Since 2014, our hunt club in Hamilton County, FL has noticed a trend of high-quality bucks like never before. We have observed over half a dozen deer that have or would have scored over 130” Boone & Crockett. Fortunately, our club has been able to harvest four of these hit listers.
After confirming this trend is not just a coincidence, but a consistent pattern, the question becomes, What Changed? I believe that hunt club and deer management share a unique relationship that can significantly benefit or severely harm a hunting property.
Our hunt club leases 947 acres of timberland from Legacy Wildlife Services near Jasper, FL. The property is not surrounded by row crop agriculture. There is no significant supplemental feeding program or extensive food plots. The deer on this property primarily feed and rely on the native plant communities. Our club consists of 8 members currently who share the property to hunt and access year-round. While some members are more selective than others, we collectively agree to allow bucks to grow into older age classes before pulling the trigger. This means that most members will not harvest a buck each season, even on a good year. However, we participate in the antlerless seasons to fill our freezers. Everyone knows each other and maintains a good relationship throughout the year. Prior to 2013, this property was hunted by more than double the current membership count. Communication and relationships were not as defined then, and the harvest data reflected the mismanagement.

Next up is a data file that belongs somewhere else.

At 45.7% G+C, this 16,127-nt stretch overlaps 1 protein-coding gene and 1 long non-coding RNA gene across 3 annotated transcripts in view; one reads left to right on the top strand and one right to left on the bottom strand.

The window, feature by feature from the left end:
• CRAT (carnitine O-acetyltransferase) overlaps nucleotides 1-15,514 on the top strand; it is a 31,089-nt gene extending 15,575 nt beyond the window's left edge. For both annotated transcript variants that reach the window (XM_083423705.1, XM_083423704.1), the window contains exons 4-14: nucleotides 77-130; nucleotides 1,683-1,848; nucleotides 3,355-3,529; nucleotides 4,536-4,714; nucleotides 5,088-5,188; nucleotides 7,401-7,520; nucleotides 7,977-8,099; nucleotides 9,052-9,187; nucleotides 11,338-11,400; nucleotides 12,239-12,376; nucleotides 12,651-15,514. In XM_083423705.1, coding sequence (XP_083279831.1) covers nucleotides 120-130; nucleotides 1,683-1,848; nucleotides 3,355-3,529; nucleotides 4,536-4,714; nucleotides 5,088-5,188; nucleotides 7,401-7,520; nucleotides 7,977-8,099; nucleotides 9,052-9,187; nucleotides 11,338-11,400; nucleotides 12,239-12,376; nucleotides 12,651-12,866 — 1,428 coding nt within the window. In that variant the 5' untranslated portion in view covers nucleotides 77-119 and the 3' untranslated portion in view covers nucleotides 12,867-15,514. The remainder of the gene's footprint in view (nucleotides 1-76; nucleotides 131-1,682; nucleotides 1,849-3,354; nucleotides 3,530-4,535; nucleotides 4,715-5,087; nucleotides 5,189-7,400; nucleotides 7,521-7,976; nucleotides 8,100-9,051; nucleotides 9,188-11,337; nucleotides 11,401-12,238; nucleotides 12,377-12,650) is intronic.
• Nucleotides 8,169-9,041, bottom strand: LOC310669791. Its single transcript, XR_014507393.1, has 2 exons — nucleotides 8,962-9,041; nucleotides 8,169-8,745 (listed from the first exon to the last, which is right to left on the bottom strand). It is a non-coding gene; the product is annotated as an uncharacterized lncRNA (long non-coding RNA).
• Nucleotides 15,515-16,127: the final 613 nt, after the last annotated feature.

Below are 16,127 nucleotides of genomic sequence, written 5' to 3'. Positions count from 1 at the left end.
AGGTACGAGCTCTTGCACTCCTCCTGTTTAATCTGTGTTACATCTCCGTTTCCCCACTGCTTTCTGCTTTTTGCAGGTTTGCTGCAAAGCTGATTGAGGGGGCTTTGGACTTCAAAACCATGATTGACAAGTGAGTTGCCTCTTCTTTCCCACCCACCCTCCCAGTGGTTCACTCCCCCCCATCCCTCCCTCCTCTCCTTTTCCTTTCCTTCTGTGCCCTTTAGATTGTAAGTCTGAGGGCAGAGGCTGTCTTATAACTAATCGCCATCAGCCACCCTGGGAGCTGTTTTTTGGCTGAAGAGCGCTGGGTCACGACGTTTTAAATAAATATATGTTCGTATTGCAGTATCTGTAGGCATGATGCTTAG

In the fall of 2014, the first mature buck was harvested. This buck was a main frame 10 point which grossed over 133” and we thought this buck would be the cream of the crop forever. While this buck seemed like an anomaly, the club waited patiently for another mature buck to step out for the next three years. There were one or two bucks in that waiting period that met our harvest criteria, but no members ever got a shot. However, there were plenty of young, beautiful 100” bucks that we passed. In 2017, the patience began to pay off. A monster, 142” 8 point was killed in muzzleloader while another 130 class 11-point survived that season. In 2018, that 130 class 11-point turned into a top 10 Hamilton county all-time record buck which grossed over 152 inches. This surpassed all of our expectations and rewarded our discipline and efforts tremendously. The yield of mature bucks continued into this season with a 145 5/8” 10 point. We now have a healthy age class structure to our deer herd with over a dozen 3.5-year-old bucks that would have been on the hit list prior to 2013.
Most hunters in Florida wouldn’t believe the potential that our deer have to offer if they could reach older age classes. As a wildlife biologist for Legacy Wildlife Services, I get to interact with thousands of hunters across the southeast. In my findings, the hardest component for growing mature deer is hunter management. Inside of hunter management is hunter expectations. Every member must understand that shooting a younger buck only reduces future opportunities and there aren’t enough shooter bucks for every member to harvest a buck in a season. Managing hunter expectations is very difficult when members are looking to maximize their hunting investment of time and money. Hunt clubs can get chaotic and difficult to direct, but when organized clubs have a common goal, the results are impressive. While habitat, and deer herd management can improve circumstances, the most limiting factor to antler development in a free ranging whitetail deer herd in the south that I see is age. Furthermore, I detect a strong correlation between organized hunt clubs and healthy deer herds with trophy bucks.
Contact us to learn more about wildlife management on your hunting lease property. Call 877-5-TO-HUNT, or submit our contact request form.